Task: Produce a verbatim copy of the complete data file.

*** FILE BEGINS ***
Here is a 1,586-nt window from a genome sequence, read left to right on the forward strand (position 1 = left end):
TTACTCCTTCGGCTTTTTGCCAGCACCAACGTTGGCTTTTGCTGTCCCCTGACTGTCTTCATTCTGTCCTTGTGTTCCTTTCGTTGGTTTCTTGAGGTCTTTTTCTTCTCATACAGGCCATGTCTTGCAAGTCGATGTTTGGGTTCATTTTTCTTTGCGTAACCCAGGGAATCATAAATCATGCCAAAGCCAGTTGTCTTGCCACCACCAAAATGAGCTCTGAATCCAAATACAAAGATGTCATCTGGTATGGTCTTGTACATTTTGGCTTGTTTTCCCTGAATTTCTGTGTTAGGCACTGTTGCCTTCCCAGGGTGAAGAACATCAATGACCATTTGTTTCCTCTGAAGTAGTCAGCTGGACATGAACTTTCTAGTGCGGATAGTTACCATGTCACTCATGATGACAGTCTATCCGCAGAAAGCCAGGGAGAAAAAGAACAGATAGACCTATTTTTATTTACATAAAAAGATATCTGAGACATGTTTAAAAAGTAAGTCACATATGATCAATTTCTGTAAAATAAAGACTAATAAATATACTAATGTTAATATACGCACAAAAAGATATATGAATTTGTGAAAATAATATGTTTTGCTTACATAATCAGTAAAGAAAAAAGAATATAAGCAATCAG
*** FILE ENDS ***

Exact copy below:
Here is a 1,586-nt window from a genome sequence, read left to right on the forward strand (position 1 = left end):
TTACTCCTTCGGCTTTTTGCCAGCACCAACGTTGGCTTTTGCTGTCCCCTGACTGTCTTCATTCTGTCCTTGTGTTCCTTTCGTTGGTTTCTTGAGGTCTTTTTCTTCTCATACAGGCCATGTCTTGCAAGTCGATGTTTGGGTTCATTTTTCTTTGCGTAACCCAGGGAATCATAAATCATGCCAAAGCCAGTTGTCTTGCCACCACCAAAATGAGCTCTGAATCCAAATACAAAGATGTCATCTGGTATGGTCTTGTACATTTTGGCTTGTTTTCCCTGAATTTCTGTGTTAGGCACTGTTGCCTTCCCAGGGTGAAGAACATCAATGACCATTTGTTTCCTCTGAAGTAGTCAGCTGGACATGAACTTTCTAGTGCGGATAGTTACCATGTCACTCATGATGACAGTCTATCCGCAGAAAGCCAGGGAGAAAAAGAACAGATAGACCTATTTTTATTTACATAAAAAGATATCTGAGACATGTTTAAAAAGTAAGTCACATATGATCAATTTCTGTAAAATAAAGACTAATAAATATACTAATGTTAATATACGCACAAAAAGATATATGAATTTGTGAAAATAATATGTTTTGCTTACATAATCAGTAAAGAAAAAAGAATATAAGCAATCAG